What is luxury? Can it be explained in words or in kind? Does it exist as a concept, an abstract thought or as an actual object? What makes something luxurious? Where did luxury come from? Where is luxury headed to?
These are many questions that pop up whenever we think luxury as a whole and over the years, many have been unable to find an answer to these load of luxuriously rich questions.
To that effect, a show has been put together in Abu Dhabi at the Louvre Abu Dhabi, with an exhibition which is in partnership with the Musée des Arts Décoratifs in Paris and curated by that museum’s director, Olivier Gabet with the theme of the show as “10,000 Years of Luxury.”
With about 350 objects that cut across various civilisations’ definition of beauty and value, the exhibition attempts to showcase in form and to call to the mind of those in attendance an internal reflection from their observances as to what luxury really is now from what it was before, and what it might later become, as the museum’s director himself says, “No concrete definition for luxury is offered by this show, instead, our intention is to make visitors continually explore and reassess accepted wisdom around what luxury represents by showing them varying interpretations across the ages. It is about helping them develop their own ideas.”
With many luxury brands and enterprises using the medium of arts and culture to express their products by sponsoring exhibitions, it is only fitting that the idea of understanding the meaning of luxury would be carried out through a museum exhibition sponsored by Tryano which considers itself as the only luxury shopping mall in Abu Dhabi.
The exhibition features artefacts and objects that have a thematic and chronological frameworks all divided into sections all around the museum each representing time and beauty alongside giving a mindset of what luxury could be seen as in such an era while as well juxtaposing each era’s representation with the other as a means of showing how the definition and notion of luxury has evolved over time up until what we have today.
As first off in the exhibition is a single pink pearl, found on an island off the coast of Abu Dhabi and said to be the oldest known natural pearl in the world. Far off we find a section dedicated to ancient world displaying treasures and artifacts such as the 2,000-year-old silver Boscoreale Treasure tableware found near Pompeii, next to combs, earrings and spice jars.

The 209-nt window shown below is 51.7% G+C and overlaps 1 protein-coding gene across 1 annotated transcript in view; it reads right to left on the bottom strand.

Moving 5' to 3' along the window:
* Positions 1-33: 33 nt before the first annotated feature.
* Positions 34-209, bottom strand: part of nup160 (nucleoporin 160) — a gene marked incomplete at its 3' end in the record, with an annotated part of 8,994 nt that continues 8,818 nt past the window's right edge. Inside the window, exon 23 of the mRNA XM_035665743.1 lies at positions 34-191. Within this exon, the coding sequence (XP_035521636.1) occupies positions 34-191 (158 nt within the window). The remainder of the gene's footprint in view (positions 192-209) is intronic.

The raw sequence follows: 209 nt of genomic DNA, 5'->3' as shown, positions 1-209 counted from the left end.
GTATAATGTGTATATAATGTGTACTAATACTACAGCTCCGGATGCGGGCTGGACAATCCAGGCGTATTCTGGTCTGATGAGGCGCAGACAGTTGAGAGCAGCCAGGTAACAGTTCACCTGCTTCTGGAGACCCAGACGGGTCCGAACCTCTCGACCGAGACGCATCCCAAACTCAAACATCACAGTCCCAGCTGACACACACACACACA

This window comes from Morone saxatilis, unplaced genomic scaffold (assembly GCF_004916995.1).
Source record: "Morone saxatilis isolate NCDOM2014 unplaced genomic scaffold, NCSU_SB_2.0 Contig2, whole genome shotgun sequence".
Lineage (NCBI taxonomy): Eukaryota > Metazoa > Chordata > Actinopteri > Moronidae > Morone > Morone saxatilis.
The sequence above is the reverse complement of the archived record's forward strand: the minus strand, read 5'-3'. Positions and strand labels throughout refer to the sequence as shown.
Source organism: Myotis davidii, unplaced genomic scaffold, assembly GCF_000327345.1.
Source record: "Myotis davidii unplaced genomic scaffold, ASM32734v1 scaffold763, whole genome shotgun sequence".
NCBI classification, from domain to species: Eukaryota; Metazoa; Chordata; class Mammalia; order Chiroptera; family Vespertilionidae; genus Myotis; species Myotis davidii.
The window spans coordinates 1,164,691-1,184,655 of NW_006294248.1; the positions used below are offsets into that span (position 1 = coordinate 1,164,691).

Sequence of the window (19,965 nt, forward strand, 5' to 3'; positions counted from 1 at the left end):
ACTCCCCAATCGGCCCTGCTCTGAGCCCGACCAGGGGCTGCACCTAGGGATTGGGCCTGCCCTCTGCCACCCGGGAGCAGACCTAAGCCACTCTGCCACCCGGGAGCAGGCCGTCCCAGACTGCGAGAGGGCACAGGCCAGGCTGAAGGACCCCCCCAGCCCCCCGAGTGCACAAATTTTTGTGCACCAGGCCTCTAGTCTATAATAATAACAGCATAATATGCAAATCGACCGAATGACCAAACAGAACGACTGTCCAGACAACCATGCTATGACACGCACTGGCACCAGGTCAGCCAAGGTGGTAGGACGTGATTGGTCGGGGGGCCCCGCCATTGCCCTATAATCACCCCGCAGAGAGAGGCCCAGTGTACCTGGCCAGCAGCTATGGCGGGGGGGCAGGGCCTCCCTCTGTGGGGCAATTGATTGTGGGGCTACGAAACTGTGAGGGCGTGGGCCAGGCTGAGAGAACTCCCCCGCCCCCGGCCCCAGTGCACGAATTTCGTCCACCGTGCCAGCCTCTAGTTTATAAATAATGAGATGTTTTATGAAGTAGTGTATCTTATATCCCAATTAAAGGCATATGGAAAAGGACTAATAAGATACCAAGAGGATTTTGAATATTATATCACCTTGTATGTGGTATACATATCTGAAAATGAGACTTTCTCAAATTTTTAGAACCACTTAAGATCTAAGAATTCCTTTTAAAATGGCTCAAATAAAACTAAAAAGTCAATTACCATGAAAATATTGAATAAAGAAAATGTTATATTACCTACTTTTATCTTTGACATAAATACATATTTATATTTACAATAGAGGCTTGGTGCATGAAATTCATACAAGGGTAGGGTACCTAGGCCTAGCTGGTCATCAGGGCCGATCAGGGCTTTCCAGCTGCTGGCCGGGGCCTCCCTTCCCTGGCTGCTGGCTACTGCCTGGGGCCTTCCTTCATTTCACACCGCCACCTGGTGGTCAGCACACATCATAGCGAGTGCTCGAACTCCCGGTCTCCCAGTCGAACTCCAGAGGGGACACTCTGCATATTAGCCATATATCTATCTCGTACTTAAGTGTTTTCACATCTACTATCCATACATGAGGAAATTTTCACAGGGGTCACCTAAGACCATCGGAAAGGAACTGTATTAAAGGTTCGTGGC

Through the exhibition, a room dedicated to Asian luxury and beauty is encountered with artefacts and articles such as a Chinese gilded enamel on copper statue of the mythical creature called a qilin, silk jackets and a headdress of kingfisher feathers as well as Japanese earthenware.
Further into the exhibition the influence of the ‘industrial revolution’ is displayed and felt on the notion of what luxury was gradually becoming. The largest part of the exhibition which takes place in the largest room of the Louvre Abu Dhabi has Paris represented as the home of world luxury with displays such as the 19th-century orange silk dress with white feathers created by Charles Frederick Worth, the English-born, Paris-based designer amongst others.
Asides from a room filled with the present generation of brand products of what we today know as luxury with brand names such as Louis Vuitton, there is also in another section of the exhibition an hourglass, designed by the artist Marc Newson, sits in front of a vast window overlooking a vista of the sparkling Arabian Sea which indirectly points to the role of time in the make up of what mankind views and makes of luxury.
Amongst the many other things present in the exhibition is a temporary art installation, called “Unidentified Scented Object,” devised by the jewelry maison Cartier and constructed on a floating platform on one of the water channels that lap at the whitewashed museum steps displaying the notion of luxury in scents.
Definitely with so much to admire and appreciate, the definition of luxury therefore becomes a thing of the person’s understanding of what it used to be mixed with their anticipation of what luxury might become in the incoming future.
So to you, what is luxury?